Keep your Marvel extravaganzas, your fast and furious madness, your latest reboot or Tom Cruise having another close shave with death for no event is quite as spectacular, quite as amazing, and quite as euphoric as when the legendary Bill Murray returns to the big screen and stars in a new film. Once again, it has been a while Bill, but we are so glad to see you back because Lord knows, we need you now more than ever. What’s more, he has reteamed with Sofia Coppola after their incredible collaboration for Lost In Translation 17 years ago (how the time has flown) for another jovial, whimsical, and reflective film that while never hitting the heights of their previous encounter, is still well worth your time.
Swapping the kaleidoscopic, dense surroundings of Tokyo for the more familiar streets of New York City, Murray plays Felix, a well-to-do bachelor whose copious exploits over the years have landed him in hot water many-a-time. Not least with his daughter Laura (Rashida Jones) whose strained relationship with him has never been the same since he cheated on her mother. But Laura finds herself in something of a similar position: she fears that husband Dean (Marlon Wayans) may be cheating on her given the exorbitant amount of time he is now away from her and their daughters. Enter misogynist Felix who has a plan to catch Dean in the act and prove all men are pretty appalling.
From the outset, On The Rocks has charm and charisma in spades, reflecting of Murray’s central character without all the horrible, toxic centre. Surrounded by the hustle and bustle of New York, its streets hazed and welcoming as we follow Murray and Jones on their quest to find truth and justice. Like a warm blanket on a cold winters eve, it’s impossible not to be entranced but it and yet, it doesn’t quite come together as it should.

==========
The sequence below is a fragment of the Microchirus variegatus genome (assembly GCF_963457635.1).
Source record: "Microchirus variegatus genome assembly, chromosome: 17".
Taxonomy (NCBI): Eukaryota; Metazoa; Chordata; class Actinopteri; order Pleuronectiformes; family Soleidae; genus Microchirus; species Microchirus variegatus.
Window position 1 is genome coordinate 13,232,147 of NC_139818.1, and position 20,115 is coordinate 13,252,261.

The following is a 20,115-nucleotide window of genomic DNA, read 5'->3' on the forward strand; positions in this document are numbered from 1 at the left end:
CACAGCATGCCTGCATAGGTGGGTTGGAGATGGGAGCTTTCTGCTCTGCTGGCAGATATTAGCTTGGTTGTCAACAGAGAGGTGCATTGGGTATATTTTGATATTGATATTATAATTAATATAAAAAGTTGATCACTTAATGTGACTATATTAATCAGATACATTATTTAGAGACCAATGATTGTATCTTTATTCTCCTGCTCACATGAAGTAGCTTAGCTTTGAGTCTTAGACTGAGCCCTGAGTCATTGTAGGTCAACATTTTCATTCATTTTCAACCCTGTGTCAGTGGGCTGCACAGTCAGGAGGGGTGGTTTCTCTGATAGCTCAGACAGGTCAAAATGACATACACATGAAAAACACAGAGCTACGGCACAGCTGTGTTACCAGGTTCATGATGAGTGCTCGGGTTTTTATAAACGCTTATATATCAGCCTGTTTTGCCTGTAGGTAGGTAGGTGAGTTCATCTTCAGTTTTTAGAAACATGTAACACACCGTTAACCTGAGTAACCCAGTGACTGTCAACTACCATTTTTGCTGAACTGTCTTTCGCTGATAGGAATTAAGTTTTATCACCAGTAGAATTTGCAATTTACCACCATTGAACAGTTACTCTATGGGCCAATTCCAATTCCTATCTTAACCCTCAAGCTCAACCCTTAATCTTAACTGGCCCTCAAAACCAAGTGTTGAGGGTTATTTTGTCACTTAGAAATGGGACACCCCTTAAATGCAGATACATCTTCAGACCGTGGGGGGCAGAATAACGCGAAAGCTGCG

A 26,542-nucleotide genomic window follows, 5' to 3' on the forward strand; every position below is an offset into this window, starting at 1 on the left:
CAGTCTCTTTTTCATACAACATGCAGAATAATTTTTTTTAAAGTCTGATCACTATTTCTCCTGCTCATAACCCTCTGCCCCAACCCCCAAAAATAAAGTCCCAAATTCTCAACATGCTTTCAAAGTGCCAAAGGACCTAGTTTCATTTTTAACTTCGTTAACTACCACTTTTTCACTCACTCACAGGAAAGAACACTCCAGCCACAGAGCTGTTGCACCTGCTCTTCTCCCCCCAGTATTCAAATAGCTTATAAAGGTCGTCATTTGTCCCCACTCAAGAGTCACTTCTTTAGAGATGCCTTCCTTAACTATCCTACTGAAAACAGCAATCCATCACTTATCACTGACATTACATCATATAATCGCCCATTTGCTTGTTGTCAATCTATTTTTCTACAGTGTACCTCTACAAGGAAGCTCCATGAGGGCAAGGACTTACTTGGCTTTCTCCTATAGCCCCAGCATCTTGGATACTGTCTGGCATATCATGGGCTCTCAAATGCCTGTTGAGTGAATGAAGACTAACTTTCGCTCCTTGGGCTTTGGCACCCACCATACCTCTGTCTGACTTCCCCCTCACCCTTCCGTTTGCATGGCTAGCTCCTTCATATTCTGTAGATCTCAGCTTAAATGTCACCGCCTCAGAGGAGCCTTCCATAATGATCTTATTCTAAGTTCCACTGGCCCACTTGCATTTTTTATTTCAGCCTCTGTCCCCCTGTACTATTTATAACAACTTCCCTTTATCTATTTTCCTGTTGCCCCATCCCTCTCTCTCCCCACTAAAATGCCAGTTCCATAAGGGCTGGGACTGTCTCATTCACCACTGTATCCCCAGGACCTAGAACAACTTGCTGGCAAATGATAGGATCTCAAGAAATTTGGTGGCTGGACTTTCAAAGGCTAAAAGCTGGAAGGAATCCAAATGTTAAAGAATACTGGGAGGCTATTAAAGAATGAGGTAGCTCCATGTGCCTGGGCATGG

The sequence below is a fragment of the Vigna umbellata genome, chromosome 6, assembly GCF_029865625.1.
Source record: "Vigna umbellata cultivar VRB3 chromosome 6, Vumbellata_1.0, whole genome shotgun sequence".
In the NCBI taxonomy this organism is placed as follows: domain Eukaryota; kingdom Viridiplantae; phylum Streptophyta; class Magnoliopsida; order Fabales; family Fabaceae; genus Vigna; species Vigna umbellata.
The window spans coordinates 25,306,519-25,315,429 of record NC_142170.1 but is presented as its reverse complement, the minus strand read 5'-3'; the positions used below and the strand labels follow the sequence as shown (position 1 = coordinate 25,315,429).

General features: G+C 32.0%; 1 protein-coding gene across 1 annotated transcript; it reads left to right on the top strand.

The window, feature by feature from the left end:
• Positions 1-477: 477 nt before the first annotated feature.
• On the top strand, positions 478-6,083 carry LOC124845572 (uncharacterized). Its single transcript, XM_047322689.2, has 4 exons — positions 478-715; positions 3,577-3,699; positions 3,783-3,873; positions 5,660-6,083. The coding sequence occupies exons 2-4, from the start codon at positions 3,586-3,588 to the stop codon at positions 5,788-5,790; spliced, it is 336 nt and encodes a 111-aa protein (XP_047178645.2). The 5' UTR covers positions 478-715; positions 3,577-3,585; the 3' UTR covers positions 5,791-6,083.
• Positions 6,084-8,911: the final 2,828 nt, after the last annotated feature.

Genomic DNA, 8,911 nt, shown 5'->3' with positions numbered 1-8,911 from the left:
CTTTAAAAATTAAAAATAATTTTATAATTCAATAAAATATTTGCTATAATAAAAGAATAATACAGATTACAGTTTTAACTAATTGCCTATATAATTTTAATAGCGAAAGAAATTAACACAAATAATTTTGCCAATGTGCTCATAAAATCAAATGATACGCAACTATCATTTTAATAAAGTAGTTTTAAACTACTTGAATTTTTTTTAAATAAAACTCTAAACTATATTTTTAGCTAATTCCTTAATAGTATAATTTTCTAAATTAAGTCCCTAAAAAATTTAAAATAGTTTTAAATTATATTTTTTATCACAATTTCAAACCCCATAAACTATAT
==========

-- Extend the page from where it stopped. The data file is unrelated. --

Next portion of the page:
Showcasing her wonderful expertise for character and relationships, Coppola excels once more in that department but for perhaps the first time in her career, the film never quite feels like hers. There’s a detachment throughout that feels off where, in her previous efforts, you wouldn’t even question it. The central story has a flatness to it in places that you can’t shake and while it doesn’t harm your enjoyment, you may be forgetting it once it’s all over a little too quickly.
Still, we have Murray and Jones who keep things ticking along nicely enough to keep us enthralled even when it buckles: Jones, one of Hollywood’s most underrated actresses, is on top form here with her usual impeccable comic timing that dovetails so wonderfully against Murray’s acerbic wit. And on the former/soon-to-back Ghostbuster, what more can you say except he’s perfection as ever: his character is appalling in so many ways, a man of a bygone era that highlights just how far we have come – and still have to go – with toxic masculinity but in his hands, somehow, we find the good in him, even though we know we definitely should not. The scoundrel.
Comedy, Drama | USA, 2020 | 15 | 23rd October 2020 | Apple TV+ | Dir.Sofia Coppola | Bill Murray, Rashida Jones, Marlon Wayans